Christina M. Spiker

Christina M. Spiker

Art Historian | Professor | Digital Humanist

College Art Association 2019

Well, another large national conference has come to a close. I’m amazed at how after only a few days of attendance, you begin to feel like you live at the conference… This year, the College Art Association Conference was in New York, and while exhilarating, it always leaves me a bit tired. It makes me feel my age in comparison to being young and living in Tokyo! (And New York, why do you have to be so expensive?!)

All of us waiting for the panel to begin!

I presented a paper this year on a panel titled Coloring Print: Reproducing Race through Material, Process, and Language sponsored by the Association of Print Scholars. Our panel was chaired by Christina Michelon, who did an amazing job. The panel featured papers by Annika Johnson, Melanee Howard, Holly Shaffer, and myself. Some of the themes that stood out to me across the whole panel were: preservation/salvage, fragmentation, print circulation’s role in shaping memory (during life and after death), repetition in reproduction, romantic ideals, systems of print and circulation, genealogies of images, the construction of story/myth, and the role of imagination. In addition, I can’t help but smile inside at this photograph of us all —5 female scholars—getting ready to talk about topics crucial to our research. I find it fairly rare in my sub field (usually, my co-presenters are male), so I couldn’t help but take notice of the image.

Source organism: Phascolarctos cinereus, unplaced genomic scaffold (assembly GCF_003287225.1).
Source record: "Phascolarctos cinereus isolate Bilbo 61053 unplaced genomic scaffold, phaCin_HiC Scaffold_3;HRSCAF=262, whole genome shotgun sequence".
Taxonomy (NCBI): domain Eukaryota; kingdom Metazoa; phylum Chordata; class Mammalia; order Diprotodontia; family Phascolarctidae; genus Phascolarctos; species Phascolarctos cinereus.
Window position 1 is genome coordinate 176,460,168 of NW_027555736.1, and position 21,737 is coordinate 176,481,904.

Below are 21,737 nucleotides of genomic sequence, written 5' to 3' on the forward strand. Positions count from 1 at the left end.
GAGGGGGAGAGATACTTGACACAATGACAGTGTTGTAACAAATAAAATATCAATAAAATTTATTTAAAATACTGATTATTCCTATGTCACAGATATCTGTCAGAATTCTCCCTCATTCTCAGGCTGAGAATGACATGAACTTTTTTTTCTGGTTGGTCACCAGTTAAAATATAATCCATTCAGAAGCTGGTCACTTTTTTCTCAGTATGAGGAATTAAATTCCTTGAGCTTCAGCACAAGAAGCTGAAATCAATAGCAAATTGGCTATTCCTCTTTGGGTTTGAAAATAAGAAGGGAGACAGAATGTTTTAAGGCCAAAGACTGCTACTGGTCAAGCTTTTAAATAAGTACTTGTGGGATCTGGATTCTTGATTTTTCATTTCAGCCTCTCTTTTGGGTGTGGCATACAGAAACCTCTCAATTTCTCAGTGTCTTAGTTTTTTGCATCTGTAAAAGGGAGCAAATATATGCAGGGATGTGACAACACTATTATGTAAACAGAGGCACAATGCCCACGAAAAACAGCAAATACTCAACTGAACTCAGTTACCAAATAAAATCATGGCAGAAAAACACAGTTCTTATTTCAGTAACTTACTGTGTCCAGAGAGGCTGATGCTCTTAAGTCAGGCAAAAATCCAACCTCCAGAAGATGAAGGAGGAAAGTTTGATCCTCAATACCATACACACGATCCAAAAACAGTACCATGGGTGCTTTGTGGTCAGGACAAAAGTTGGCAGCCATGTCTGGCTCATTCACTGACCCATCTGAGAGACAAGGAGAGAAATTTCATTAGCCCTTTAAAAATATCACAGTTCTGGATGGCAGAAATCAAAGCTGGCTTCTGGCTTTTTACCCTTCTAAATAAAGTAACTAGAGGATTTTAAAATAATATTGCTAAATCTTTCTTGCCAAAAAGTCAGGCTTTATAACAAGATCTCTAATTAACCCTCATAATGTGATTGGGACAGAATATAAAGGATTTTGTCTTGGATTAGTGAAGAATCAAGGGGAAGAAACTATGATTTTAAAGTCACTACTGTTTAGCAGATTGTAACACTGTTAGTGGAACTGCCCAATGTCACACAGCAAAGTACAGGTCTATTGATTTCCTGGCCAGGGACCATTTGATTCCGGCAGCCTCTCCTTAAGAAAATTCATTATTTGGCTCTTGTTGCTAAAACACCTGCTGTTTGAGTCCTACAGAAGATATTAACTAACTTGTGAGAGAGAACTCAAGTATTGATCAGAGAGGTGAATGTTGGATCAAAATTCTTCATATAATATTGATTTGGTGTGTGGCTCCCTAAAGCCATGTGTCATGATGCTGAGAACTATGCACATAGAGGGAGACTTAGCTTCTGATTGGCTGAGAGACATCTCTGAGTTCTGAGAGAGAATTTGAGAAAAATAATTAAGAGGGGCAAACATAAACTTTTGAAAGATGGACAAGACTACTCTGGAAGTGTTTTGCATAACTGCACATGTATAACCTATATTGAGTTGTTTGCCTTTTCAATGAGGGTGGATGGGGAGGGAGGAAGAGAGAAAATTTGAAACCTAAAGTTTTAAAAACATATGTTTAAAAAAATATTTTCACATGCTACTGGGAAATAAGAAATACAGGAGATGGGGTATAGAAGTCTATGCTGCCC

It is REALLY hard to look good in a photograph taken mid-presentation! But thank you to Steve Burges for taking this one 😉

I also attended some really great Japan-related panels during the conference including Race and Modern and Contemporary Japanese Visual Culture (sponsored by JAHF with presentations by Sabine Fruhstuck, Chinghsin Wu, Ayelet Zohar, and Jennifer Robertson); Dirt, Mud, Sand, Sludge (that had a presentation by my dissertation advisor, Bert Winther-Tamaki), and Asian Diasporic Art and the Narrative of Modernism (sponsored by Diasporic Asian Art Network with papers by Tom Wolf, Margo L. Machida, and SooJin Lee). I also got a chance to attend some panels related to #digitalhumanities and #digitalarthistory. Attending conferences is a humbling reminder of how much I have yet to learn. But it was great to see old friends and connect with new ones!

Now that CAA 2019 is over, I need to turn my full energy towards this exhibition that I am curating set to open on April 13th. I’m not sure how I will do what needs to be done between now and then, but I’m excited to see the whole project come together.

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